Of course on your truck it is not possible to put the hitch at the rear axle with as far back as your sleeper goes, you'd never be able to turn. So you are going to end up with the hitch at least 5' behind your sleeper, but my advice would be not an inch farther than you have to. No other choice. So the question becomes are you willing to stretch the wheelbase if the balance does not come out right? And you should try to do those calculations before it gets to that point. There are some threads on escapees that talk about that issue.

Here are some pics of my truck before I built the box, and under construction to give you an idea of the wheelbase and hitch location:
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IMG_0253[1].jpg   IMG_0255[1].jpg   IMG_0262[1].jpg   IMG_0820[1].jpg  
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Old 08-15-2013, 05:59 AM   #5
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I had thought about converting to air ride and moving the axle back, also I had looked at sliding hitches, pullrite has one that unlocks automaticly but that limits me to only my trailer and not anyone elses because there is a plate that goes on the trailer that unlocks the hitch. I don't know how well they work.
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Old 08-18-2013, 09:17 PM   #6
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If you are going to do both air ride and stretch the frame, it is probably easiest to go to the boneyard and get the whole rear frame section and axle from a truck that already has air ride. Just cut it behind the cab and weld it to your frame wherever it needs to be to get the wheelbase you want. No mucking around with the suspension, brackets, air bags or anything. And you would need to stretch your frame to move the axle back anyway, so you are getting the air ride for no extra work. Then sell your old axle to recoup some of the money.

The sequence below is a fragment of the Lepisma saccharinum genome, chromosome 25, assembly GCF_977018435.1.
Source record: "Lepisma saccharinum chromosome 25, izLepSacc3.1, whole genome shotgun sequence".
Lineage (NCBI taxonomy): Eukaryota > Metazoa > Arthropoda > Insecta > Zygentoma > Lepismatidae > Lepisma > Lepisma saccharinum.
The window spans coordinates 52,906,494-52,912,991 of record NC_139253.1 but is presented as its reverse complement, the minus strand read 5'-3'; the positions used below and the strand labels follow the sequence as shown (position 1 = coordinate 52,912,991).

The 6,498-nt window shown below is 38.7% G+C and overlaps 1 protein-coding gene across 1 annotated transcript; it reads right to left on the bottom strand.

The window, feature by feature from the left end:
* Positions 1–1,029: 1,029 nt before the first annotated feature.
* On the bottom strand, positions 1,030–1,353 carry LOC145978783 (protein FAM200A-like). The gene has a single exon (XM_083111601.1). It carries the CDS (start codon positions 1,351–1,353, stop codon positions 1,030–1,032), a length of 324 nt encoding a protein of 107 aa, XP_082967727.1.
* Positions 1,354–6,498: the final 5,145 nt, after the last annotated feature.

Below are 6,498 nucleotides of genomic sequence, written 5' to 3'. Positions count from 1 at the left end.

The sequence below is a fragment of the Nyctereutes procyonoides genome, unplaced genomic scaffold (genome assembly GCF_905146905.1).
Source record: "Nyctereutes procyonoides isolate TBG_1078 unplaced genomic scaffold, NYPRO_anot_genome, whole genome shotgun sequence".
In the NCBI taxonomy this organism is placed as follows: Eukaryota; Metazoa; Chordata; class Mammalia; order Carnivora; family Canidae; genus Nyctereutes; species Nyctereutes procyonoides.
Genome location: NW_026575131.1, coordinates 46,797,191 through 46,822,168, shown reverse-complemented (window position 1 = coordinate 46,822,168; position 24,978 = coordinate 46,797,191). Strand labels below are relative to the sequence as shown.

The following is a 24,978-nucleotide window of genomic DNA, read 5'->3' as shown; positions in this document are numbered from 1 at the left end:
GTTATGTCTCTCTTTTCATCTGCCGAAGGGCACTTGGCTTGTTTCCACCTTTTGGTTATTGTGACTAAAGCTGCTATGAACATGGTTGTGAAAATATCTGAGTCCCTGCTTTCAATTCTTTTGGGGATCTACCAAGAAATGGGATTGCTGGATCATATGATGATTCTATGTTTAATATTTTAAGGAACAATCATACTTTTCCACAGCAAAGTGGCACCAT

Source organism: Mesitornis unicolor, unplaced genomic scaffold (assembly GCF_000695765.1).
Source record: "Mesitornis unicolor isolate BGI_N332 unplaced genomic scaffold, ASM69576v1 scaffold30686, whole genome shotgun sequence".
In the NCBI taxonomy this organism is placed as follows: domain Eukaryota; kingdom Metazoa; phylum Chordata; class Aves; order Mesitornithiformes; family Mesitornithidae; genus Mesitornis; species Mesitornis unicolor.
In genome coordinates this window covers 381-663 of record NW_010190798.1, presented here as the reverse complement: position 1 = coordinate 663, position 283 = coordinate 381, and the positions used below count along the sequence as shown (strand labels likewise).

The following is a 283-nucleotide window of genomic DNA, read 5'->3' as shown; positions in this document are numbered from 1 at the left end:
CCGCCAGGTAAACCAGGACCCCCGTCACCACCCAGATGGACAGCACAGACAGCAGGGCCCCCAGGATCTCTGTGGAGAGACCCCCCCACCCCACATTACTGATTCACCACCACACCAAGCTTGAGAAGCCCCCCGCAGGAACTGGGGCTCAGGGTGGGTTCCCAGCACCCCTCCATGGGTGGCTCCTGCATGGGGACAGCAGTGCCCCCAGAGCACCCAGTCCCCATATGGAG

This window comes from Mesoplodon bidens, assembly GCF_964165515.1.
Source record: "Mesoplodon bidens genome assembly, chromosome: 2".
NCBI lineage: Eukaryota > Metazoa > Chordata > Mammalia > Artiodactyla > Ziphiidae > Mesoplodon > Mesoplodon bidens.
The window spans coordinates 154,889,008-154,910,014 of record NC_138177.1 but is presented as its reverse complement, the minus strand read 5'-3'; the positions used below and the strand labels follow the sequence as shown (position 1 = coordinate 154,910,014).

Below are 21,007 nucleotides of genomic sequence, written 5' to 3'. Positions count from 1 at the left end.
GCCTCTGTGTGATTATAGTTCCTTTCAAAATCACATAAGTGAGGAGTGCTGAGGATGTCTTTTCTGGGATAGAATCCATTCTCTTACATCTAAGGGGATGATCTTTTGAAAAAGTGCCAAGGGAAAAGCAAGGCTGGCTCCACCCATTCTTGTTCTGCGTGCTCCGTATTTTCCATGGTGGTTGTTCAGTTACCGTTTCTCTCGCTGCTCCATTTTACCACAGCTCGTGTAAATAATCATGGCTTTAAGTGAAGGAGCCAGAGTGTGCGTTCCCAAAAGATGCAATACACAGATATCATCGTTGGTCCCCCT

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Old 08-18-2013, 09:24 PM   #7
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Oh yeah, and the air ride is a great idea for towing your camper anyway. Those trailers are really not built strong enough to endure the rough ride of towing with a heavier truck and leaf springs. There are some horror stories out there on the internet of fivers with the frame collapsed in the hitch area towing with a class 8 truck. Most of those guys are running an air ride fifth wheel. I found a good deal on my Trailersaver hitch on ebay for about half the price of a new one and I couldn't be happier with it. Very nice cushy ride for the trailer, with the added bonus of being able to dump the air to unhitch/hitch. All I have to do is run the landing gear down until it just touches the ground then dump the air on the hitch and the trailer is already leveled. My trailer is 23000# and the hitch is rated for 30000#.
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Old 08-19-2013, 05:53 AM   #8
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Thats good info grafting a frame is something I can do (I used to build race trucks from the ground up) I was looking into new toy haulers this weekend and certainly didn't realize that they had got that heavy.